Thomas E. Sherry,“'Wherefore, Ye Are Free': How the Plan of Salvation Ensures Perfect Agency and Accountability," Religious Educator 16, no.1 (2015): 61-76.
Thomas E. Sherry (firstname.lastname@example.org) was a retiree of Seminaries and Institutes of Religion when this article was written.
Del Parson, Adam and Eve Kneeling at an Altar, courtesy of Intellectual Reserve, Inc.
As we learn about Adam and Eve, we learn about every man and woman. Their dilemmas are essentially our dilemmas; their story of salvation is our story of salvation.
Among the doctrines restored through the Prophet Joseph Smith is the soul-pleasing assurance that we are infinitely valued by our Father in Heaven and that his work and glory is to bring to pass our eternal life (see Moses 1:39). The Prophet further taught, “At the first organization in heaven we were all present and saw the Savior chosen and appointed and the plan of salvation made, and we sanctioned it.” Indeed, we “shouted for joy” at the plan when it was made known to us as we learned that it was “God’s will that we be free men and women enabled to rise to our full potential both temporally and spiritually.”
Essential to God’s “great plan of happiness” that enables the glorious possibility of life eternal in his presence is both the necessity and assurance of absolute freedom to choose our eternal fate, and thus from the very beginning God placed us in a “sphere to act for ourselves” in the great saga of eternal progression (see D&C 93:30–31). In the heavenly plan, “agency is absolutely central to our ability to learn and to make correct choices, making it possible to return to our Heavenly Father.” How did God ensure unfettered agency and thus create an equitable sphere for us to act in as we choose our eternal destiny? We are especially grateful for the Book of Mormon’s contribution on this critical subject, as it describes the key elements needed to have moral agency: knowledge, opposition, enticement, time, and accountability. This paper explores each of these elements and why all are necessary in God’s plan of salvation.
In 2 Nephi chapters 2 and 9, the prophet Lehi and his son Jacob eloquently teach us about agency, accountability, and salvation through the experience of Adam and Eve in the Garden of Eden. As we learn about Adam and Eve, we learn about every man and woman. Their dilemmas are essentially our dilemmas; their story of salvation is our story of salvation. As these prophets unravel the mystery of Adam and Eve and their agency to choose the course of life they would travel, we likewise begin to understand God’s plan for all mankind and how our agency and accountability are perfectly preserved within that divine plan.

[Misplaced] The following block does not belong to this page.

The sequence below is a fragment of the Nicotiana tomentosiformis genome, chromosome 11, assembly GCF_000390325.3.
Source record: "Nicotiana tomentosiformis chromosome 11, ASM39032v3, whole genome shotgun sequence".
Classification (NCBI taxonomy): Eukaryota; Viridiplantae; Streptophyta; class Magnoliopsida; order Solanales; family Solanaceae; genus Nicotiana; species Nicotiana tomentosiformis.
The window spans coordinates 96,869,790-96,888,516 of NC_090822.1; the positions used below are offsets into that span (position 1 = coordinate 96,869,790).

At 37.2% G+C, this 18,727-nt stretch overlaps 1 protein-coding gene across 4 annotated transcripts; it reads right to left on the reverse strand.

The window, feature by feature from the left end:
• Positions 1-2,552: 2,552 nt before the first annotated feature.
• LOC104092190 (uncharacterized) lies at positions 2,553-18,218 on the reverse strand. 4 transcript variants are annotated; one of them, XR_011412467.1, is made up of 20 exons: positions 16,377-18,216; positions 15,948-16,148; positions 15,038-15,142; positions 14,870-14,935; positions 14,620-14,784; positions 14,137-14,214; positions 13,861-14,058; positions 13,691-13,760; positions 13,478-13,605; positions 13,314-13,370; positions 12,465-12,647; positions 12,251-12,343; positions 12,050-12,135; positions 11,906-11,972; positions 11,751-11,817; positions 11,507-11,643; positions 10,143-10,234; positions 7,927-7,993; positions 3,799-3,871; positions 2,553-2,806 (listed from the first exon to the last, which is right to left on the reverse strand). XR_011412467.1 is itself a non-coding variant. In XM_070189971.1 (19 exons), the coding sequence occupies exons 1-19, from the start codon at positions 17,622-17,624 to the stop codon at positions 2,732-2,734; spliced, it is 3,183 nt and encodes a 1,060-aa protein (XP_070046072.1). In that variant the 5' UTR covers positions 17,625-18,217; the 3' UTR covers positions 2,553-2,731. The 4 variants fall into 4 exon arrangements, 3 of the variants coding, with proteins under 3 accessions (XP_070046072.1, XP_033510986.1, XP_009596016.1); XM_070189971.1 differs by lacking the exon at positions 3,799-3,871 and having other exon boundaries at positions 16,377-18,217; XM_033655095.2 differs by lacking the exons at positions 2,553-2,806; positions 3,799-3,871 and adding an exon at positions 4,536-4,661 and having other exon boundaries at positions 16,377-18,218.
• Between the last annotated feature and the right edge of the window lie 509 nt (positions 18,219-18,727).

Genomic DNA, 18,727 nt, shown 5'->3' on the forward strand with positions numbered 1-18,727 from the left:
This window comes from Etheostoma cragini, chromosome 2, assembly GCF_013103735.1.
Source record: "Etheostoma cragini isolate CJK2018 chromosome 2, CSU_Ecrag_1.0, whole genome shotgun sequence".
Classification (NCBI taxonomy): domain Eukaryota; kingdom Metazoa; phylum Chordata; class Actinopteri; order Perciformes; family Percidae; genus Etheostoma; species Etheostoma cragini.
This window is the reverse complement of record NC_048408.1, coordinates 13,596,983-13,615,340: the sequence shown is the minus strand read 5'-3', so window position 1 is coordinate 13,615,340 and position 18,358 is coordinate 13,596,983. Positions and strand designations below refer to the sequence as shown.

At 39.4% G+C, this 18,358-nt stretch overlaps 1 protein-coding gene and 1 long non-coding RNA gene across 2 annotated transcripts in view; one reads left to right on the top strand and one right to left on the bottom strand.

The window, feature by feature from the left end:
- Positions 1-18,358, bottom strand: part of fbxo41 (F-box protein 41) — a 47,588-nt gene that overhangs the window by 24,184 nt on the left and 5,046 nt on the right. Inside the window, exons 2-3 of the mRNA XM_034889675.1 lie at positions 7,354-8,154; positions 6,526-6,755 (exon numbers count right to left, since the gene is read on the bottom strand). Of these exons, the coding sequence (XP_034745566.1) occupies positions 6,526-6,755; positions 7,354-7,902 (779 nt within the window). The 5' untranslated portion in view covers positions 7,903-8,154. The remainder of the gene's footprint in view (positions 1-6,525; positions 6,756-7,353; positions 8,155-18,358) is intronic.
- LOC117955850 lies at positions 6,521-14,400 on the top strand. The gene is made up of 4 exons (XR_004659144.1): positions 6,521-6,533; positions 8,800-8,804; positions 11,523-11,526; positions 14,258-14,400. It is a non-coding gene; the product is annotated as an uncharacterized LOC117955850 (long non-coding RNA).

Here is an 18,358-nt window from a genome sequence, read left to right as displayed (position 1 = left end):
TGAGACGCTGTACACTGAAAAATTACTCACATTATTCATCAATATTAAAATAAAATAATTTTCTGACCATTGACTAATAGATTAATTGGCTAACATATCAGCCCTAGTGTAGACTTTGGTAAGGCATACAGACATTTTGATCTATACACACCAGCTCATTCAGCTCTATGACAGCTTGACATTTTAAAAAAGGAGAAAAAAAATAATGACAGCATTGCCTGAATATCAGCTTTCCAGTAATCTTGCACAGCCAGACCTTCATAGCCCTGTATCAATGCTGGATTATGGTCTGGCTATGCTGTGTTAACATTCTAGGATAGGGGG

“Wherefore, men are free according to the flesh; and all things are given them which are expedient. . . . And they are free to choose liberty and eternal life, through the great Mediator . . . or to choose captivity and death, according to the . . . power of the devil” (2 Nephi 2:27). In this passage, Lehi assures us that every “expedient thing” has been provided in God’s eternal plan such that his children are ultimately free to choose liberty and eternal life or captivity and spiritual death. No external force or entity can, or will, prevent us from realizing the desires of our hearts unless we choose to give away that agency. The Prophet Joseph taught: “All beings who have bodies have power over those who have not. . . . The devil has no power over us only as we permit him; the moment we revolt at anything which comes from God, the devil takes power.” Thus our fate rests in our hands, not that we can “save ourselves,” but that we may choose Christ, who can save us, or Satan, who desires to enslave us.
Elder David A. Bednar has taught: “In the grand division of all of God’s creations, there are things to act and things to be acted upon (see 2 Nephi 2:13–14). As sons and daughters of our Heavenly Father, we have been blessed with the gift of moral agency, the capacity for independent action and choice. Endowed with agency, you and I are agents, and we primarily are to act and not just be acted upon. To believe that someone or something can make us feel [or think a particular way] . . . diminishes our moral agency and transforms us into objects to be acted upon. As agents, however, you and I have the power to act and to choose how we will respond” to outside influences.
To meet the purposes of God in our salvation then, he ordered the plan of salvation such that we were placed in a condition (sphere) wherein we could act for ourselves. To act for ourselves we must have the knowledge, right, and ability to choose something or to not choose it, otherwise there is no meaningful accountability. The range of agency we experience expands as we choose “light and truth,” or contracts as we choose darkness through disobedience (see D&C 93:28–40; Alma 12:9–11). As Jesus said, “If ye continue in my word . . . ye shall know the truth, and the truth shall make you free” (John 8:31–32).
In acting for ourselves, we inexorably move in the direction of the desires of our heart and over time develop a character and destiny of our choosing. This was the fundamental purpose of our Heavenly Father’s plan. That plan perfectly provided for this purpose and hence allowed everyone to ultimately choose his or her eternal fate—no wonder it was also called the “great plan of happiness” (Alma 42:8) and the “plan of redemption” (Alma 12:25–34). No child of our Heavenly Father would be forced into an eternal kingdom not of their choosing, nor be precluded from attaining the condition of their choice. Indeed, “agency is the impelling source of the soul’s progress. It is the purpose of the Lord that man become like him. In order for man to achieve this it was necessary for the Creator first to make him free.” “No true character was ever developed without a sense of soul freedom.”